One Twitter post that particularly caught my eye linked to a February 20, 2015 news item entitled "Colorado PERA: Best Practices Leader." Besides letting readers know that the Board of Trustees had hired Milliman, Inc. to conduct a review of PERA's actuary, a hyperlink maps to the May 2014 recommendation of the Government Finance Officers Association ("GFOA") that pension plan fiduciaries "exercise prudence" in selecting and monitoring service providers such as actuaries. The cherry on top of the cake, in terms of transparency and easy access to information, comes in the form of an embedded link to the Milliman audit report as well as to the response from PERA's actuary, Cavanaugh Macdonald Consulting, LLC.

Having spent considerable time in reviewing the use of social media by retirement industry service providers and plan sponsors for several clients, I was happy to learn about the Centennial State's commitment to knowledge-sharing. While I cannot attest to the details of PERA's structure, its investment program and other elements of governance by examining internet properties alone, it does appear that this public plan sponsor is focused on regularly communicating with its participants, retirees and vendors.

Given a plethora of negative headlines about pension plans (public and corporate), shedding light on critical issues by any sponsor will likely be seen as a smart thing to do. This assumes that information provided to various constituencies is clear, accurate and helpful. A talented digital media professional can play a vital role by ensuring that a steady flow of content gets disseminated. Beyond that, he or she needs to engage with the intended target audience(s), solicit their feedback on an ongoing basis and make recommendations to a plan sponsor (or service provider) as a result. Compliance or confidentiality restrictions have to be taken into account. Avoiding complexity is another challenge that competes with the need to avoid being "too cute" and thereby coming across as trivial.  The list of "must do" tasks is long when an organization decides to craft a communications strategy that relies on new technology. Quantity is the not the same as quality and the use of social media can be counterproductive if not adopted with care.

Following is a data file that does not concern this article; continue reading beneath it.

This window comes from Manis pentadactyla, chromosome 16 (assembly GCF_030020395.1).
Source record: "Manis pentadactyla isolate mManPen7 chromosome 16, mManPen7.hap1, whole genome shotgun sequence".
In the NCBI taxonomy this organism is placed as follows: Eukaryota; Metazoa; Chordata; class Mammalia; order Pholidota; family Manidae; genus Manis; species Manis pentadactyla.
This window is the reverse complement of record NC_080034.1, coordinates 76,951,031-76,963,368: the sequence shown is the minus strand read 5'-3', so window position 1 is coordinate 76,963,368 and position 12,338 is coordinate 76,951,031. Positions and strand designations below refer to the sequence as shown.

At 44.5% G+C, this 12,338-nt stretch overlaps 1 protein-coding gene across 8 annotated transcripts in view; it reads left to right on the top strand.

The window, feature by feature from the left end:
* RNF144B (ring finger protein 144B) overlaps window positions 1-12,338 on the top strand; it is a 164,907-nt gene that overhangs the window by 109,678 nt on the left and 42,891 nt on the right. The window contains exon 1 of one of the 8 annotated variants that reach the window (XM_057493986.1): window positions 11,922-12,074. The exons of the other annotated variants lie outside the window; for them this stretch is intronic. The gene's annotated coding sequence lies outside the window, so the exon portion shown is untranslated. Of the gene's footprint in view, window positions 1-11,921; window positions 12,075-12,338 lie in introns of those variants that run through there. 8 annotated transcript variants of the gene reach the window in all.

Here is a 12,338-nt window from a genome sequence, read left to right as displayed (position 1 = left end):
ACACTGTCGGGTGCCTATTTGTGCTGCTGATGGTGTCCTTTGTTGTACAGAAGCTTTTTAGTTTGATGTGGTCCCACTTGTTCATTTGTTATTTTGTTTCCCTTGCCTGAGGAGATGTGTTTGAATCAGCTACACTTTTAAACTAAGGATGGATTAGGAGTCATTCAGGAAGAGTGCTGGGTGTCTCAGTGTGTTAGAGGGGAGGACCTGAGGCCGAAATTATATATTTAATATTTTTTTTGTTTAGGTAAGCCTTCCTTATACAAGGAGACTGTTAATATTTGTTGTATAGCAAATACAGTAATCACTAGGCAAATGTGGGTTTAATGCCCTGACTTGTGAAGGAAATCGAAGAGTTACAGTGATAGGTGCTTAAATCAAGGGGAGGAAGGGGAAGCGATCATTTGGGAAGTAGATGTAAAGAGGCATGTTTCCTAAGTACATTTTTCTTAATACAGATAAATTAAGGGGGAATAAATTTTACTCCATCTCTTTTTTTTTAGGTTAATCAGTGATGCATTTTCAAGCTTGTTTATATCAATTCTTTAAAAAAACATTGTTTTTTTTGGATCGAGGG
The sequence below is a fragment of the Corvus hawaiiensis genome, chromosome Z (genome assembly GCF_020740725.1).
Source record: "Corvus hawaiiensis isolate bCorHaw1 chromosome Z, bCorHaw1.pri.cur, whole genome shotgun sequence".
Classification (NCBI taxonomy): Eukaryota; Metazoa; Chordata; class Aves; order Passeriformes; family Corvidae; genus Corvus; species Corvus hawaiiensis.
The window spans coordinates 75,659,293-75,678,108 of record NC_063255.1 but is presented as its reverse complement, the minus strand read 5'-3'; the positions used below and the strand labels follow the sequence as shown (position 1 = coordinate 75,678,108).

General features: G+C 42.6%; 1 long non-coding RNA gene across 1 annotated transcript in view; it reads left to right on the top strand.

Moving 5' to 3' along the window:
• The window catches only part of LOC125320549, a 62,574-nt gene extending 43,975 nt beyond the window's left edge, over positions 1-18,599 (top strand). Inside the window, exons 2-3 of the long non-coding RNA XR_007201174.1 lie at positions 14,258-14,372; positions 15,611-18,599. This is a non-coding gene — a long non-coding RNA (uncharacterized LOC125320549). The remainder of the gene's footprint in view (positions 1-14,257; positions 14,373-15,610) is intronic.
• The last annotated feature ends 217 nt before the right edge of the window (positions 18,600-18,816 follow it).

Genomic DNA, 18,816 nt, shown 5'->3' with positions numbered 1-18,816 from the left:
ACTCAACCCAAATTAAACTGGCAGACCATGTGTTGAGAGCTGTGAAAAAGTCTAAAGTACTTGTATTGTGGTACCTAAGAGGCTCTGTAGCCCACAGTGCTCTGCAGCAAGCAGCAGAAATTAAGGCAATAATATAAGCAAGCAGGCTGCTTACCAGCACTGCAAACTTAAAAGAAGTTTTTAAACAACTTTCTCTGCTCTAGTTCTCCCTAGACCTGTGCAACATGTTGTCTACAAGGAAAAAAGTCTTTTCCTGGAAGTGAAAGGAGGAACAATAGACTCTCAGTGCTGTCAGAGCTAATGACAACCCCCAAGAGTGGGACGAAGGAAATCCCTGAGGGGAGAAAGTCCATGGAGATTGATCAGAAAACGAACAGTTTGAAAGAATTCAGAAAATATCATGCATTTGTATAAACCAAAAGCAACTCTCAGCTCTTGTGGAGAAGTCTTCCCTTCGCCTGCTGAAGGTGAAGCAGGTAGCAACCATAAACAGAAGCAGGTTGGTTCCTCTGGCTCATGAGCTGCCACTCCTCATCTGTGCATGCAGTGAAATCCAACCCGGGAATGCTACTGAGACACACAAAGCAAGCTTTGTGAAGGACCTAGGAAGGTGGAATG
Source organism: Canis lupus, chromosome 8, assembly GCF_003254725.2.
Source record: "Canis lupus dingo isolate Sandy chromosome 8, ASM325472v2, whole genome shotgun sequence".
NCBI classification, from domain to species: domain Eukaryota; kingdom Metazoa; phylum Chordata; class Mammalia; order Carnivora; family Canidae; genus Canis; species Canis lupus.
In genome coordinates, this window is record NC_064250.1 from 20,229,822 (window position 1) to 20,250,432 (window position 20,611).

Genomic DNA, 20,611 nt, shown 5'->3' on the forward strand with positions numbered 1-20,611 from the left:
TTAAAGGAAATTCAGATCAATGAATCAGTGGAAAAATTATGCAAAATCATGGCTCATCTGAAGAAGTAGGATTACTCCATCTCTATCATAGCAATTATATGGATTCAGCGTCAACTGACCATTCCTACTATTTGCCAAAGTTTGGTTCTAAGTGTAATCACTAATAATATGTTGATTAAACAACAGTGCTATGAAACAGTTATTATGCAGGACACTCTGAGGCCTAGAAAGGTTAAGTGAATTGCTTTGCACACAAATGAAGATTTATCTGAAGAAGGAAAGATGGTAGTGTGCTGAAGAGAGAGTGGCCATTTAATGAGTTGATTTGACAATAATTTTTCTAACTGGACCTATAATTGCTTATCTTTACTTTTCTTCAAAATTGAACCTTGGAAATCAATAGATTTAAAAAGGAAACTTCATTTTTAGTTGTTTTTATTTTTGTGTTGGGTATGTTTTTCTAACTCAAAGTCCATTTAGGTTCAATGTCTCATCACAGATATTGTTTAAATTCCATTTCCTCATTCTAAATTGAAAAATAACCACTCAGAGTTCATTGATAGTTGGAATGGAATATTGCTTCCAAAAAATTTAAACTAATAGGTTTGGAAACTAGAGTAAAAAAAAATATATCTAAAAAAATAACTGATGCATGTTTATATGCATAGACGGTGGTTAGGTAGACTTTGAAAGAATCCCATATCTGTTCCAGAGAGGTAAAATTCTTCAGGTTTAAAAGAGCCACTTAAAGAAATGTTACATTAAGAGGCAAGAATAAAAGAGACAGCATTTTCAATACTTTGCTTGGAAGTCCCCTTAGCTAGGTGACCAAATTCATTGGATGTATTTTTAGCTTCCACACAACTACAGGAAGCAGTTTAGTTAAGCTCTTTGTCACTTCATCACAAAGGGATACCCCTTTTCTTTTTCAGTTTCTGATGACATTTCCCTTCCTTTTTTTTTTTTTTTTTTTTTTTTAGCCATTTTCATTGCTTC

Plan sponsors and financial service providers may have no choice but to join cyberspace colleagues as the use of services such as Twitter, LinkedIn and Facebook continue to gain popularity. See "Social Media Used By 71% Of Retirement Plan Participants, Survey Says" (Financial Advisor, September 26, 2013).

SIFMA Study Intimates Fiduciary Standard Cracks

Hot off the press, a study commissioned by the Securities Industry and Financial Markets Association ("SIFMA") questions whether a uniform fiduciary standard of care makes sense. Conducted by Oliver Wyman consultants, "Standard of Care Harmonization: Impact Assessment for SEC" (October 2010) suggests that a "one size fits all" approach for fee-based advisors and broker-dealers may force consumers to bear higher costs and/or limit their access to financial products that are distributed through broker-dealers and/or lower access "to the most affordable investment options." The authors assert that only one out of every twenty retail investors rely only on fee-based accounts. Their analysis considers three different types of investors to include "small," "affluent" and "high net worth." Researchers cite the regulatory burden on asset managers due to compliance with Europe's Markets in Financial Instruments Directive as a harbinger of things to come in the United States.

Critics of the study have raised eyebrows about the type of data collected for examination. They add that the Dodd-Frank Act does not require all of a broker-dealer's activities to be subject to an imposed fiduciary standard of care so the emphasis of this new research is misplaced. See "Advisory Industry: SIFMA Fiduciary Study Raises Lots of Questions" by Melanie Waddell, AdvisorOne, November 2, 2010.

At a time when numerous financial professionals are aggressively courting investors who seek to buoy their retirement nest eggs, how fiduciary standard of care rules are finalized will be important in numerous ways and to numerous individuals and organizations.